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Friday, September 21, 2018

Activities & Organizations

Seminar allows students to explore learning abroad opportunities


At UH, the First Year Residential Experience and Second Year Residential Experience programs aim to ease students’ transitions into campus life by bringing various university resources into the lobbies of on-campus housing.

On Tuesday, SYRE students are invited to attend The World as a Classroom: Learning Abroad Opportunities at UH, a seminar focusing on the importance of learning abroad. Located in the Quadrangle’s study lounge from 6 to 7:30 p.m., this learning abroad seminar is intended for students involved in the SYRE inclusion program, but all UH students are welcome.

Associate professor of higher education and SYRE Faculty-in-Residence Lyle McKinney focuses primarily on the second-year experience and he hopes SYRE will increase engagement and success among students who live in on-campus housing.

“We are designing these programs to provide services to students that help them be more successful at college,” McKinney said. “So we bring events and resources into the residence halls for students. We host events based on things that we know are proven effective on topics that we know first and second year students are dealing with as they transition into college.”

McKinney said these topics can include whether students are in the right major, whether they’re optimizing study habits or how to navigate campus. For next week, the focus of SYRE’s event is the importance of learning abroad.

According to a study by the National Center for Education Statistics, the number of U.S. students learning abroad between 1996 and 2011 has more than doubled, rising from 99,448 students in 1996 to 273,996 students learning abroad in 2011.

UH alone has seen a substantial increase in learning abroad. Vice Provost for Global Strategies and Studies Jaime Ortiz said UH is seeing a “phenomenal growth” in students participation in learning abroad, attributing this spike to an increase in scholarship availability, the Passport for Coogs initiative, tuition waivers from the Office of the Provost and campus outreach.

“In 2014, Learning Abroad joined the Institute of International Education’s Generation Study Abroad initiative by pledging to double UH student participation in learning abroad programs by the year 2020,” Ortiz said. “We have seen an 80 percent increase this past year alone, nearly reaching our goal four years ahead of schedule.”

Hispanic studies professor and SYRE faculty member Guillermo De Los Reyes is leading the event with help from the Learning Abroad office at UH. De Los Reyes has not only been involved with SYRE since its beginning, but has been traveling abroad with students for 10 years.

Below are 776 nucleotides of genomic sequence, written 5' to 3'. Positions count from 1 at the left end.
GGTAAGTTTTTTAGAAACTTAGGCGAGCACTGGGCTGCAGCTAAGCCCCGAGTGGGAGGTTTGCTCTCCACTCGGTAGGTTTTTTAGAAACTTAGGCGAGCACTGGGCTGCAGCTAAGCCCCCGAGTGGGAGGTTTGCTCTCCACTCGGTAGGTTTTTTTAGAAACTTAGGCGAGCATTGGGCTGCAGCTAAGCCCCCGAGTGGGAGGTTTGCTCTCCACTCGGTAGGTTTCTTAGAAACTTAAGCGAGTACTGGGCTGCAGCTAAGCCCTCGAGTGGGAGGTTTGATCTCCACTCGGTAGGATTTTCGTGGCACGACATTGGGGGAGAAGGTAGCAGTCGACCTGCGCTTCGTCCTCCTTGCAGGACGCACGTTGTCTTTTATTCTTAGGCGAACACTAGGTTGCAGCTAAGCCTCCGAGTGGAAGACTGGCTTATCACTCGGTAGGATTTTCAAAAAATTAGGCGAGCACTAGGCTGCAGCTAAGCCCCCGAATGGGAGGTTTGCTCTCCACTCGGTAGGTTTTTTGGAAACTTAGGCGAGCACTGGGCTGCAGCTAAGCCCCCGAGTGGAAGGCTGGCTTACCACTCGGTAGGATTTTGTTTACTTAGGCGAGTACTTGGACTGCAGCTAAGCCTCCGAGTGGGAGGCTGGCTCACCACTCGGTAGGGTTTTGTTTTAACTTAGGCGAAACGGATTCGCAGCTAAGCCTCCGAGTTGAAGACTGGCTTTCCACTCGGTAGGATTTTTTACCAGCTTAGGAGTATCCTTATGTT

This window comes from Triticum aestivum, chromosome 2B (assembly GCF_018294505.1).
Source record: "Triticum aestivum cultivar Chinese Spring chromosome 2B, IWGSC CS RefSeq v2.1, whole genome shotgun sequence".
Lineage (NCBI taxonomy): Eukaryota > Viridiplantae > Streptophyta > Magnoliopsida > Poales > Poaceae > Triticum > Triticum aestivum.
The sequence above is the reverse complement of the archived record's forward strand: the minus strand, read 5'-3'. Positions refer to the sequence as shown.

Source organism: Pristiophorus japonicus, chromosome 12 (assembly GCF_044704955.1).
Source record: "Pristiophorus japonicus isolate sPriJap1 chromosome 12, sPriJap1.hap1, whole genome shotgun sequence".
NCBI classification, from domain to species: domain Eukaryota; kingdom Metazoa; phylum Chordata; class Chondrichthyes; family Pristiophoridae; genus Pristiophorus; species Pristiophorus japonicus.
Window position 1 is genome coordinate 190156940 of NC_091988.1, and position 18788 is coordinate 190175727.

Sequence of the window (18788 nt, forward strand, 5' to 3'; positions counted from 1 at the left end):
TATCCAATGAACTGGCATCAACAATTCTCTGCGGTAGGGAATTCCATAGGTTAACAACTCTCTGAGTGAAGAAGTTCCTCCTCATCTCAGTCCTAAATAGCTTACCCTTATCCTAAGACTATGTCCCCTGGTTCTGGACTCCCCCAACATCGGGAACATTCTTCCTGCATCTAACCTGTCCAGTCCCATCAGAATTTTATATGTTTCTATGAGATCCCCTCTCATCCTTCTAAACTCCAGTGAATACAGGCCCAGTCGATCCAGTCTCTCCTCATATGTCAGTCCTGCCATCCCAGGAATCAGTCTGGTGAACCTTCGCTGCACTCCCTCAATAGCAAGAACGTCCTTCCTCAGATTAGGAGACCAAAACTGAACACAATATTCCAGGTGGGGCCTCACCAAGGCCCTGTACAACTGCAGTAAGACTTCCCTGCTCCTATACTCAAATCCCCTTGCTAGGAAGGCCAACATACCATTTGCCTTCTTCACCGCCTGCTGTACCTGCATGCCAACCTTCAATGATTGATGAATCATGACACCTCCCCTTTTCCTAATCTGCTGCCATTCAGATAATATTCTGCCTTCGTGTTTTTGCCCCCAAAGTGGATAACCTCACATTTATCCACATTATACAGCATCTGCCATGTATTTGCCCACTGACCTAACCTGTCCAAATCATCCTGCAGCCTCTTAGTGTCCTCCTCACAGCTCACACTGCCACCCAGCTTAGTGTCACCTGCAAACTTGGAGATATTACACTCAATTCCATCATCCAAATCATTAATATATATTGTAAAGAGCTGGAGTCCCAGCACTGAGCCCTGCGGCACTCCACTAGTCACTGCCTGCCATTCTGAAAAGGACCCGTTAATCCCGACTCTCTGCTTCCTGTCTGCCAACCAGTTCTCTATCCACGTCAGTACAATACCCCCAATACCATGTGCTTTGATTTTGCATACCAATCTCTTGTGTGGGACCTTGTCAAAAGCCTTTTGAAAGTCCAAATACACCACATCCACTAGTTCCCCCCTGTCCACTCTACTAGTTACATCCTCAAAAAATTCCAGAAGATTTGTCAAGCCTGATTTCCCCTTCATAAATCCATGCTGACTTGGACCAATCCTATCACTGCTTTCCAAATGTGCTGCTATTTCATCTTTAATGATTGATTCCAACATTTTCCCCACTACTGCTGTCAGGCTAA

“An important component for college students should be learning abroad,” De Los Reyes said. “Learning abroad opens not only the student’s knowledge on the subject matter about a language, history or politics, but also opens their minds to different worlds and cultures, different experiences. Being an eyewitness is key and gives you credibility.”

McKinney said SYRE has also noticed a steady increase in student participation at the events.

“I’d say it’s probably an increase in awareness of these events and what services they provide,” McKinney said. “What we’ve seen is the same students who come at the beginning of the semester come until the end of the semester, because they find the connections they make with other students and faculty members, and also what they learn from the event, is really helping them be successful academically.”

De Los Reyes said as long as a student is financially able and has a 2.5 GPA, they are eligible to apply for study abroad. The Learning Abroad Program even offers scholarships to students; however, according to the website, the deadline for the fall, winter and spring 2016 semesters have passed.

For today’s event, students are encouraged to dress casually and enjoy themselves. The meeting is informal, lasts approximately an hour and food will be provided.

“We work with students who are second year students, and many of them are transfer students,” De Los Reyes said. “I think that the best part about working with them is that you see how you can make a difference, how you can impact the students. Because statistics show that transfer students have more challenges when they transfer to a different institution, so seeing that we’re doing these programs for their benefits gives me a lot of satisfaction.”

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